Resveratrol’s heart health benefits pinpointed?
Resveratrol – een stof in rode wijn - may be influencing both blood vessel function and the function of fat cells, say new studies which may help explain its heart health benefits.
(resveratrol is ook als supplement verkrijgbaar, o.a. als extract uit het kruid polygonum cuspidatum (Japanese Knotweed root)).
Two studies published in the American Journal of Clinical Nutrition report that red wine appears to have a direct effect on the health of the cells lining blood vessels, while resveratrol may also influence the function of fat cells, and reduce the risk of developing conditions related to obesity.
The results were welcomed by Evi Mercken and Rafael de Cabo from the National Institute on Aging at the National Institutes of Health. In an accompanying editorial in the AJCN, the NIH scientists said “the potential effect of resveratrol in preventive medicine and treatment of metabolic diseases cannot be overlooked”. They called for well-designed human trials to further explore the potential benefits of red wine and resveratrol.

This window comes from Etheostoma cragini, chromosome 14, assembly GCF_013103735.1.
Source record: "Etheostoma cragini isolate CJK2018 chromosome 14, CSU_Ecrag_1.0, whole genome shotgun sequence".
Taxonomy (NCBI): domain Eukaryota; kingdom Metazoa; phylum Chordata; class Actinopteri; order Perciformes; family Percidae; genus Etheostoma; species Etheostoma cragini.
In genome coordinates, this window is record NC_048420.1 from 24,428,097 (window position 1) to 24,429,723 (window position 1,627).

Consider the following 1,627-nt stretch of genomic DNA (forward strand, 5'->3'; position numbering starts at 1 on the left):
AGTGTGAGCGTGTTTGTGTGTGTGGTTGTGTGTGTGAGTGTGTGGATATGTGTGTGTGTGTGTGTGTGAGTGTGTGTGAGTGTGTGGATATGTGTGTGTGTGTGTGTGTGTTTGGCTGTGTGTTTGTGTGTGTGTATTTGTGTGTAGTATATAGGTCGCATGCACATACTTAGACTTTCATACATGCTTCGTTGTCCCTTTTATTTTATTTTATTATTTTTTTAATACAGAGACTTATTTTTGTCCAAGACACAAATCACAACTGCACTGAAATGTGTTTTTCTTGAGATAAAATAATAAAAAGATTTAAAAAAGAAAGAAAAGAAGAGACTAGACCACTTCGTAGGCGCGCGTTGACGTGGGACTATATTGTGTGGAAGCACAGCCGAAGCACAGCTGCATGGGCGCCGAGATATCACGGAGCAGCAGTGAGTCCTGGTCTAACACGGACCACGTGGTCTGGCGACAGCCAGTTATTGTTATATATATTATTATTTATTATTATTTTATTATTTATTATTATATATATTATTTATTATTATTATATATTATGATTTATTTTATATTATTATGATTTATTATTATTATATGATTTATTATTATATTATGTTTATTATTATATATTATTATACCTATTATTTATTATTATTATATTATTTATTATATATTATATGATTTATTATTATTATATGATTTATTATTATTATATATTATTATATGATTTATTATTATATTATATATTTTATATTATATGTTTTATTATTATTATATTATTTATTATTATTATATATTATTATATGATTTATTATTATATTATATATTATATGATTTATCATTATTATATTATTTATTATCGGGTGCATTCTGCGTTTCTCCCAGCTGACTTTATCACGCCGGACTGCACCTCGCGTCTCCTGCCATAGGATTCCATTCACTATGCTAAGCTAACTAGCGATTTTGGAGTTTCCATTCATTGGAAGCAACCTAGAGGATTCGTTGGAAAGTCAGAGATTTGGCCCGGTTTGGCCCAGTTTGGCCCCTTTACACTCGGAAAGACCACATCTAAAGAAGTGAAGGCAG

The promise of long life
Resveratrol, a powerful polyphenol and anti-fungal chemical, is often touted as the bioactive compound in grapes and red wine, and has particularly been associated with the so-called 'French Paradox'. The phrase, coined in 1992 by Dr Serge Renaud from Bordeaux University, describes the low incidence of heart disease and obesity among the French, despite their relatively high-fat diet and levels of wine consumption.
Interest in the compound exploded in 2003 when research from David Sinclair and his team from Harvard reported that resveratrol was able to increase the lifespan of yeast cells. The research, published in Nature, was greeted with international media fanfare and ignited flames of hope for an anti-ageing pill.
According to Sinclair’s findings, resveratrol could activate a gene called sirtuin1 (Sirt1 – the yeast equivalent was Sir2), which is also activated during calorie restriction in various species, including monkeys.
Since then studies in nematode worms, fruit flies, fish, and mice have linked resveratrol to longer lives. Other studies with only resveratrol have reported anti-cancer effects, anti-inflammatory effects, cardiovascular benefits, anti-diabetes potential, energy endurance enhancement, and protection against Alzheimer’s.
Resveratrol and fat mass .............
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